12. Cut your own hair
This may be a tough one for some people admittedly, but cutting your own hair can save you hundreds each year. If you wear your hair short, that will usually mean you have to get it cut more often- consider wearing it longer so that you don’t have to go so often. Or if you simply cannot go without cutting your hair try and find a fellow student that is studying beauty or something similar that might be able to help you out!
13. Avoid joining a gym
Of all the things to invest your money in, of course good health should always be at the top of your list. But when it comes to a gym, lots of people pay a lot each month for something they hardly use. So save a little extra and instead find other ways to stay fit. Try and walk to places whenever you can. Take up running or cycling to get places, or just for fun. Or if you have a little extra money, it can often be worth the investment to buy some weights and gym equipment for your place- especially if you have the space. And if your housemates are interested- share the cost!
14. Take the time to find cost-effective insurance
If you study in the US, amongst other countries, you may have to pay quite a lot for health insurance. But wherever you study, there will be insurance to buy, whether that be travel insurance, possessions insurance or simply study abroad insurance (which covers course fees and more). So shop around and try and find yourself the best deal possible. Remember that it’s a lot better to pay a little more in insurance than having to pay thousands for medical care or because of a broken laptop.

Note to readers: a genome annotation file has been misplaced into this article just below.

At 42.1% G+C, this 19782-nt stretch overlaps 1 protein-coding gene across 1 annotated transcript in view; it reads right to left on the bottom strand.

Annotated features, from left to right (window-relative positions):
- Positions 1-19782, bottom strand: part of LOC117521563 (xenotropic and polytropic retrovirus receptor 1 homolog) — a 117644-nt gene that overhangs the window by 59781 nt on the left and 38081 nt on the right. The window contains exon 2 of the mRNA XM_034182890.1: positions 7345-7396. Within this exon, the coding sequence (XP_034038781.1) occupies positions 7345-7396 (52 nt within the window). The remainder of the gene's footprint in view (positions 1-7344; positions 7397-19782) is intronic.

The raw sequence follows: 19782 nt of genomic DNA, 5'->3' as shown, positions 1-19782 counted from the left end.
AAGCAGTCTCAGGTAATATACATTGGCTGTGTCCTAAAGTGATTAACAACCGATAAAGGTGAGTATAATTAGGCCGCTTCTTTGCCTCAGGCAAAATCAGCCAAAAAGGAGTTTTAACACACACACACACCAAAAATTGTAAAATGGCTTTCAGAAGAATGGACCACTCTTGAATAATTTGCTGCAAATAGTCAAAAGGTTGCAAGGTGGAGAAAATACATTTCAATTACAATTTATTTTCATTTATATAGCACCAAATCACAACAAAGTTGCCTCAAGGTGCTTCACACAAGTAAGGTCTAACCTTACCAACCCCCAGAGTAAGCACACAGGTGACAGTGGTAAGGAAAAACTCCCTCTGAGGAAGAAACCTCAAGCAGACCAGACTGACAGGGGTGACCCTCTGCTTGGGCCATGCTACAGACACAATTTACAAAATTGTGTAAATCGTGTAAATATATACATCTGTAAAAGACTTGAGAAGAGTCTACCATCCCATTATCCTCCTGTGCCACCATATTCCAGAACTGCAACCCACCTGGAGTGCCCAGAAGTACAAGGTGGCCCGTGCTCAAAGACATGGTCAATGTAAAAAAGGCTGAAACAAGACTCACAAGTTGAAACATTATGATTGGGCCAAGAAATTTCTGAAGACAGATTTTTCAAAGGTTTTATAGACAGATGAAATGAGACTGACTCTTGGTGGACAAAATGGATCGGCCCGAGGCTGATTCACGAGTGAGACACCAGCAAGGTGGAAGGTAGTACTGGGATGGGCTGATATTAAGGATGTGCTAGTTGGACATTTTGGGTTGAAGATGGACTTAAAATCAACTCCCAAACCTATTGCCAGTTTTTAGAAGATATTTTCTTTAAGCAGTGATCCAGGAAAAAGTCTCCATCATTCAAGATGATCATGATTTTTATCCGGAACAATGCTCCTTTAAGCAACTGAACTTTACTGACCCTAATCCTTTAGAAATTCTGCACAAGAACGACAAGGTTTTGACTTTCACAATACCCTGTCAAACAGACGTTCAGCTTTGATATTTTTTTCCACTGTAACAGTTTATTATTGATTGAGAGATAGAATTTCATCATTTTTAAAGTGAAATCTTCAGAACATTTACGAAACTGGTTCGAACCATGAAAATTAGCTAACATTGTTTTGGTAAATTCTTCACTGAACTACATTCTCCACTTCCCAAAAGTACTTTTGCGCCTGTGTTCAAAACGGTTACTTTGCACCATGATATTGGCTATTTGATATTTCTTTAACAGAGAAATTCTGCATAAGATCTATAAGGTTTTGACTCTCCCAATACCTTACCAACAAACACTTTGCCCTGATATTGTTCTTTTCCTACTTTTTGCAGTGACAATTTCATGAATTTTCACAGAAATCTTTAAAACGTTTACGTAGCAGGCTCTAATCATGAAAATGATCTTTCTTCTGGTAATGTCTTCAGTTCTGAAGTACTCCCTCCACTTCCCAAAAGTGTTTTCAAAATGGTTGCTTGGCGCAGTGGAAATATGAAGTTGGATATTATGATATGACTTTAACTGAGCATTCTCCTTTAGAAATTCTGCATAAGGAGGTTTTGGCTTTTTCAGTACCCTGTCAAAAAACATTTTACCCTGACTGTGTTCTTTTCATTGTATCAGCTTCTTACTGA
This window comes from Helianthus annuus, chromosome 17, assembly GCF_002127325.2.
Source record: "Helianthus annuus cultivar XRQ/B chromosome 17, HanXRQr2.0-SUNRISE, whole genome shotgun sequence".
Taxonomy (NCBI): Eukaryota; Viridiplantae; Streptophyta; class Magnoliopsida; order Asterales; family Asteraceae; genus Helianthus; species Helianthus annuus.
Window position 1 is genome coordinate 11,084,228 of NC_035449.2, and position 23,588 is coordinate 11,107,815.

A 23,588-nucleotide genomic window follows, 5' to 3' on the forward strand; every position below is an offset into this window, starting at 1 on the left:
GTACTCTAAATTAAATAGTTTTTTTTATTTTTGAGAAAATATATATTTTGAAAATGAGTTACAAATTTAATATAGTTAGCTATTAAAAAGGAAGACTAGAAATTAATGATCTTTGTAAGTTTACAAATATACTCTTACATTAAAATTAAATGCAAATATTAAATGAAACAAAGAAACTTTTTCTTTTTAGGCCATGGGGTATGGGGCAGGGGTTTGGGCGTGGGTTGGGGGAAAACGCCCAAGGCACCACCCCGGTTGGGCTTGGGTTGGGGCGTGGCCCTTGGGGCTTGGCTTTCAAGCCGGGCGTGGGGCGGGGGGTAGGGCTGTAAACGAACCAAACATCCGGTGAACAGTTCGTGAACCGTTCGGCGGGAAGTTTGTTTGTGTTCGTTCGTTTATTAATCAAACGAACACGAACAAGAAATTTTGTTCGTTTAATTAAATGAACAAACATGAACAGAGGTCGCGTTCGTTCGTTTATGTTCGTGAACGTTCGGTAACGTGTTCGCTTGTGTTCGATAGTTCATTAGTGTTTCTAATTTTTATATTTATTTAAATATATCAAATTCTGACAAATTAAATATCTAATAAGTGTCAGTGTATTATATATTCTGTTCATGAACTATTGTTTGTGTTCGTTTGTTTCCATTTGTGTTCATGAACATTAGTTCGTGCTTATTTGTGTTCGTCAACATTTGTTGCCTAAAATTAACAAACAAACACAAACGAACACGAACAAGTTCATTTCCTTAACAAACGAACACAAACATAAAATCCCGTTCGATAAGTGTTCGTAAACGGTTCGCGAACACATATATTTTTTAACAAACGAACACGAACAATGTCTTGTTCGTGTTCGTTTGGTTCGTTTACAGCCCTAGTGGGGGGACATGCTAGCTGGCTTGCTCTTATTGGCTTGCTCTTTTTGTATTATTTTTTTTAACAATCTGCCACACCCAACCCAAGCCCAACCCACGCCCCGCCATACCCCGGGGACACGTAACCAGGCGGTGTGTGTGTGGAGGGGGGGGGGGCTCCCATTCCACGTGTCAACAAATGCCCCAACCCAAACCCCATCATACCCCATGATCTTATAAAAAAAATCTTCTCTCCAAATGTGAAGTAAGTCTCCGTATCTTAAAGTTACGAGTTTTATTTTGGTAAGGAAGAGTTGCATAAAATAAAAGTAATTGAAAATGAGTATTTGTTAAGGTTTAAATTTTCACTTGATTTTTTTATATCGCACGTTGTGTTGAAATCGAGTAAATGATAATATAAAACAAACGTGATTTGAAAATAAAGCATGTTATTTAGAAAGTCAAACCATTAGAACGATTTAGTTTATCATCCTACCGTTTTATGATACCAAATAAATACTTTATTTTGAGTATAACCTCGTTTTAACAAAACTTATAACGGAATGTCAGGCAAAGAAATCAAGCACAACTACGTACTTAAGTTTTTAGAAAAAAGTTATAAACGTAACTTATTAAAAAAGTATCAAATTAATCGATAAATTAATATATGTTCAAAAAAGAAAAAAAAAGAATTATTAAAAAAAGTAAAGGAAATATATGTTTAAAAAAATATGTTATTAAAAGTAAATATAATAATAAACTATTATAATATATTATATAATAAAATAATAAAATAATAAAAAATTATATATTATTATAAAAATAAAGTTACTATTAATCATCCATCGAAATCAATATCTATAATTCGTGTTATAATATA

15. Keep track of your spending
It might not be the most exciting job, but keeping track of your finances is the best way to make sure you don't overspend and land yourself in trouble.
As a starting point, you could create a spreadsheet showing your income from student loans, scholarships and bursaries, parents and any part-time job you have, and note down regular outgoings such as your rent and mobile phone contract. You'll then be able to see exactly how much you have available to spend each month.
Sticking to your limits has never been easier, now you can check your balance at any time using your mobile banking app. If you do go overboard, the interest-free overdraft offered with the majority of student bank accounts will help tide you over.